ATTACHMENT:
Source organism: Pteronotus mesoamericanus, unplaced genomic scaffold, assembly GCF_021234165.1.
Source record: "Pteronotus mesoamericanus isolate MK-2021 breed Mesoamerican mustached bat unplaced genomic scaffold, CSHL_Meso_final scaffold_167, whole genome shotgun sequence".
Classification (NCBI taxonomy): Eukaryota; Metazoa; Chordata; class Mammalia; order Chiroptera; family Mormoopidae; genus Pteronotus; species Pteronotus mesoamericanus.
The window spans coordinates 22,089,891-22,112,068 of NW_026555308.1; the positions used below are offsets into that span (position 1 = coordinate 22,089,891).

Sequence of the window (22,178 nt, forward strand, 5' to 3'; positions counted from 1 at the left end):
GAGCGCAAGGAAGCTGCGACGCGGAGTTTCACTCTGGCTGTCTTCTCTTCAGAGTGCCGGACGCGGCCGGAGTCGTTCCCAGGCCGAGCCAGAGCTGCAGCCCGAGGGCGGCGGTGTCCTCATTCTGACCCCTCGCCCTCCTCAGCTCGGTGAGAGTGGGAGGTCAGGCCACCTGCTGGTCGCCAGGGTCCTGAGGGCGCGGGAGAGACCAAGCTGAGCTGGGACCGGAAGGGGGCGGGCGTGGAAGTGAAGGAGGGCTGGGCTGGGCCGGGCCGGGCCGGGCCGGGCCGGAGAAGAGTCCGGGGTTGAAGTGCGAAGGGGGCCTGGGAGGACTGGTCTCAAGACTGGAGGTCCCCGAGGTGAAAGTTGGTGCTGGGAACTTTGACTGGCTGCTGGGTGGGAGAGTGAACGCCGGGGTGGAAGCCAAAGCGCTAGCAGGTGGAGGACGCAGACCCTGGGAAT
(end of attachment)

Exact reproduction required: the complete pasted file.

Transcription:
Source organism: Pteronotus mesoamericanus, unplaced genomic scaffold, assembly GCF_021234165.1.
Source record: "Pteronotus mesoamericanus isolate MK-2021 breed Mesoamerican mustached bat unplaced genomic scaffold, CSHL_Meso_final scaffold_167, whole genome shotgun sequence".
Classification (NCBI taxonomy): Eukaryota; Metazoa; Chordata; class Mammalia; order Chiroptera; family Mormoopidae; genus Pteronotus; species Pteronotus mesoamericanus.
The window spans coordinates 22,089,891-22,112,068 of NW_026555308.1; the positions used below are offsets into that span (position 1 = coordinate 22,089,891).

Sequence of the window (22,178 nt, forward strand, 5' to 3'; positions counted from 1 at the left end):
GAGCGCAAGGAAGCTGCGACGCGGAGTTTCACTCTGGCTGTCTTCTCTTCAGAGTGCCGGACGCGGCCGGAGTCGTTCCCAGGCCGAGCCAGAGCTGCAGCCCGAGGGCGGCGGTGTCCTCATTCTGACCCCTCGCCCTCCTCAGCTCGGTGAGAGTGGGAGGTCAGGCCACCTGCTGGTCGCCAGGGTCCTGAGGGCGCGGGAGAGACCAAGCTGAGCTGGGACCGGAAGGGGGCGGGCGTGGAAGTGAAGGAGGGCTGGGCTGGGCCGGGCCGGGCCGGGCCGGGCCGGAGAAGAGTCCGGGGTTGAAGTGCGAAGGGGGCCTGGGAGGACTGGTCTCAAGACTGGAGGTCCCCGAGGTGAAAGTTGGTGCTGGGAACTTTGACTGGCTGCTGGGTGGGAGAGTGAACGCCGGGGTGGAAGCCAAAGCGCTAGCAGGTGGAGGACGCAGACCCTGGGAAT